3. Take a piece of aluminum foil and wrap it around 1 oz of the Mozzarella cheese.
4. Take the other piece of aluminum foil and wrap it around 1 oz of the White Cheddar cheese.
5. Repeat steps 3-4, using plastic wrap to wrap around the remaining cheese.
6. Place all four wrapped cheeses on the counter 2 inches apart. Then, start the timer as to leaving the cheese sit for 15 minutes.
7. When the timer goes off, gently unwrap each cheese, and measure the temperature of every one of them. Record the temperature for the first 15 minutes.
8. Repeat steps 6-7 three times, to have a total of 1 hour.
9. When completed, record which insulator kept the cheese nice and cold. Procedure Data Analysis In the first half hour, the aluminum foil kept the cheese cooler than the plastic wrap. After the half hour mark, however, there was no difference in either one keeping it colder than the other.
There was an approximate 6 degrees Celsius difference between the temperature of the cheese wrapped in foil, and the temperature of the cheese wrapped in plastic wrap during the first half hour.
My purpose was to provide a guideline for people storing cheese after opening it, and for cheese factories to explain to people the best way to store cheese after opening. The results showed that aluminum foil will keep your food slightly colder than plastic wrap for a short period of time. Results In my experiment, my major result was that the aluminum foil kept the cheese slightly cooler than the plastic wrap. During the first half hour, I noticed that the thermometer was going down every time I measured the cheese in the aluminum foil. However, when I checked the cheese in the foil at the 45 minute mark, the temperature stayed the same, causing the cheese not to be colder than the cheese in the plastic wrap. They were the same temperature.
My results did not support my hypothesis. My hypothesis was that if plastic wrap is used as an insulator instead of aluminum foil, then it will do a better job of keeping cheese cold because it doesn’t conduct heat as well as aluminum. It didn’t support my hypothesis because my result was that both insulators kept both cheeses the same temperature.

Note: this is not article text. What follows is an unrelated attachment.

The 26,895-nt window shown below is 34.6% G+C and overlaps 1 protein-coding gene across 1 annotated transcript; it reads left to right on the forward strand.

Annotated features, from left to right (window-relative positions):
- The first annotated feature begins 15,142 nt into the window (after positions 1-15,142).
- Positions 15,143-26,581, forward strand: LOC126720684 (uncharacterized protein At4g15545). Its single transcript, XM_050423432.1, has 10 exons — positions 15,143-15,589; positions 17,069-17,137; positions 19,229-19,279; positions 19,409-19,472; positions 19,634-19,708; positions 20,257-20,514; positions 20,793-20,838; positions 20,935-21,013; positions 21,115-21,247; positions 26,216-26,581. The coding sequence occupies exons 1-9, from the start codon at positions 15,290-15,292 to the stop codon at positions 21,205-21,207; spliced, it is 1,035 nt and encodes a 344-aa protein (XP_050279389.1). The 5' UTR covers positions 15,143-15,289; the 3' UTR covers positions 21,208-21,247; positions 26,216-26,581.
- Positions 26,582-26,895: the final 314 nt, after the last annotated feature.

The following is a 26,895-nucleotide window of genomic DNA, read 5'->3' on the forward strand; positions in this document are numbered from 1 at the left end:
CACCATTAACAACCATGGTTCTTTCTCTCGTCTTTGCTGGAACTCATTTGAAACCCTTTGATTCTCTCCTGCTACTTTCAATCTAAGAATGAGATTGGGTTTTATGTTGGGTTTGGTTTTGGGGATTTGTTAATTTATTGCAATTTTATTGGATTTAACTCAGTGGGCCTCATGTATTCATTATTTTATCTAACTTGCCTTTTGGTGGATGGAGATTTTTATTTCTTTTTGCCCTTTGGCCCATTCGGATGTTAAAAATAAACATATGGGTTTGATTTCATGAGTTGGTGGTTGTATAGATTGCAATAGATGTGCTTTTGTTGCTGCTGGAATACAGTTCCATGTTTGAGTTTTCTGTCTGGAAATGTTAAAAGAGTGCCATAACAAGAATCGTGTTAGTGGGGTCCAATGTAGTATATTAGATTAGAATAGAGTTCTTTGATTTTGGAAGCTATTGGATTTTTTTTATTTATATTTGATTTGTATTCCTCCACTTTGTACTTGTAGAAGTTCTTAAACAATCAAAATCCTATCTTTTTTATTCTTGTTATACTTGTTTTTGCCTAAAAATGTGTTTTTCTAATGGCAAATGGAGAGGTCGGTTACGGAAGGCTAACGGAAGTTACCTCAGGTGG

My research, in the end, stated that the plastic wrap would keep the cheese colder than aluminum would because it doesn’t attract heat. My results were way off compared to my research, though. This is probably because my research was mainly focused on placing the cheese in the fridge, while I had already planned to place the cheese on the counter.
There may have been some errors that impacted my results. For example, my thermometer could’ve read wrong, when the temperature was really something else. Another example is that I could’ve waited to long to check the cheese after the 15 minute mark. Improvement could be used in some areas, like checking the cheese AS the timer goes off, and double checking the temperature again with a different, more accurate thermometer.
There are always more options out there as to doing a further study. One may be to use different insulators, or different types of cheese. Another could be to use a high tech fridge, or placing the cheese outside. Finally, one could even leave the cheese unwrapped and simply see if they stay cold. There are so many options! Conclusions Ethel Tiersky. “What’s better for wrapping food - plastic wrap or aluminum foil?" Shelf Life Advice., 25 Jan., 2011. Web. 16 Nov. 2012.
David Free, John Free. "Re: What keeps things colder - plastic wrap or aluminum foil?" MadSci Network: Physics. 8 Nov. 2006. Web. 16 Nov 2012.
“What keeps things colder- plastic wrap or aluminum foil?” Yahoo Answers., 2005. Web. 16 Nov. 2012.
“What keeps things colder- plastic wrap or aluminum foil?” Yahoo Answers., 2005. Web. 16 Nov. 2012.
“Cheese” The Chef’s Wife., 2012. Web. 16 Nov. 2012. Bibliography